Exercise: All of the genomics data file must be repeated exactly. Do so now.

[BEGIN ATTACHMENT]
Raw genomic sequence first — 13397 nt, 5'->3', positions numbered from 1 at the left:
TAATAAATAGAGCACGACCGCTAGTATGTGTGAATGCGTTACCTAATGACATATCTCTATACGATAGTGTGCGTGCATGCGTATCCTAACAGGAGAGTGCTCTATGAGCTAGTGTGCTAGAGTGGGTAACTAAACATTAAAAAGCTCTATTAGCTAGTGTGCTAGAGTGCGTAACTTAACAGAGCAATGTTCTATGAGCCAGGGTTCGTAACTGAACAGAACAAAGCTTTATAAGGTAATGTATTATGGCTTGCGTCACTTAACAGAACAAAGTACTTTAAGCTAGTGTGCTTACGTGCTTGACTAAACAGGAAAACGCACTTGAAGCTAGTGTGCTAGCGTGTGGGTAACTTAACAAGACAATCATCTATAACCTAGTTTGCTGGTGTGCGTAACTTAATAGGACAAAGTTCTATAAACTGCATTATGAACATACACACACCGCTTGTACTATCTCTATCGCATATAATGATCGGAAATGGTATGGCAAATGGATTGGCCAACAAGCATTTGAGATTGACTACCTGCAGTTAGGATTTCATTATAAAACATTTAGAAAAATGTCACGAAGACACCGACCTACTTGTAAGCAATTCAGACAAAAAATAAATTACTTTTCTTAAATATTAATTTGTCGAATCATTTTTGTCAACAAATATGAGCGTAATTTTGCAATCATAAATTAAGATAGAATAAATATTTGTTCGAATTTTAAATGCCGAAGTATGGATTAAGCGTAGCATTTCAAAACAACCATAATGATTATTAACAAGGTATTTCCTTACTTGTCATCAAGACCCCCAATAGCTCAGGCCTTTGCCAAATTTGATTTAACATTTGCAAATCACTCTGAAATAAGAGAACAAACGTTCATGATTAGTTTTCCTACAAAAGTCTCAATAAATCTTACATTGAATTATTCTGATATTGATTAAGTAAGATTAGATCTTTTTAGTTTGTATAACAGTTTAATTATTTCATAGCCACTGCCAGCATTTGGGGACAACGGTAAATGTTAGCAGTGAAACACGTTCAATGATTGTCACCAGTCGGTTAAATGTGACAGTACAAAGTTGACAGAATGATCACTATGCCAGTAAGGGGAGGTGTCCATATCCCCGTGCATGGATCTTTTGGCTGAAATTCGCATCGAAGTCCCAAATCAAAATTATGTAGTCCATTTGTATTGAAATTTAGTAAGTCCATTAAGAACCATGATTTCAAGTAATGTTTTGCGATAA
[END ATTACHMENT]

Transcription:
Raw genomic sequence first — 13397 nt, 5'->3', positions numbered from 1 at the left:
TAATAAATAGAGCACGACCGCTAGTATGTGTGAATGCGTTACCTAATGACATATCTCTATACGATAGTGTGCGTGCATGCGTATCCTAACAGGAGAGTGCTCTATGAGCTAGTGTGCTAGAGTGGGTAACTAAACATTAAAAAGCTCTATTAGCTAGTGTGCTAGAGTGCGTAACTTAACAGAGCAATGTTCTATGAGCCAGGGTTCGTAACTGAACAGAACAAAGCTTTATAAGGTAATGTATTATGGCTTGCGTCACTTAACAGAACAAAGTACTTTAAGCTAGTGTGCTTACGTGCTTGACTAAACAGGAAAACGCACTTGAAGCTAGTGTGCTAGCGTGTGGGTAACTTAACAAGACAATCATCTATAACCTAGTTTGCTGGTGTGCGTAACTTAATAGGACAAAGTTCTATAAACTGCATTATGAACATACACACACCGCTTGTACTATCTCTATCGCATATAATGATCGGAAATGGTATGGCAAATGGATTGGCCAACAAGCATTTGAGATTGACTACCTGCAGTTAGGATTTCATTATAAAACATTTAGAAAAATGTCACGAAGACACCGACCTACTTGTAAGCAATTCAGACAAAAAATAAATTACTTTTCTTAAATATTAATTTGTCGAATCATTTTTGTCAACAAATATGAGCGTAATTTTGCAATCATAAATTAAGATAGAATAAATATTTGTTCGAATTTTAAATGCCGAAGTATGGATTAAGCGTAGCATTTCAAAACAACCATAATGATTATTAACAAGGTATTTCCTTACTTGTCATCAAGACCCCCAATAGCTCAGGCCTTTGCCAAATTTGATTTAACATTTGCAAATCACTCTGAAATAAGAGAACAAACGTTCATGATTAGTTTTCCTACAAAAGTCTCAATAAATCTTACATTGAATTATTCTGATATTGATTAAGTAAGATTAGATCTTTTTAGTTTGTATAACAGTTTAATTATTTCATAGCCACTGCCAGCATTTGGGGACAACGGTAAATGTTAGCAGTGAAACACGTTCAATGATTGTCACCAGTCGGTTAAATGTGACAGTACAAAGTTGACAGAATGATCACTATGCCAGTAAGGGGAGGTGTCCATATCCCCGTGCATGGATCTTTTGGCTGAAATTCGCATCGAAGTCCCAAATCAAAATTATGTAGTCCATTTGTATTGAAATTTAGTAAGTCCATTAAGAACCATGATTTCAAGTAATGTTTTGCGATAA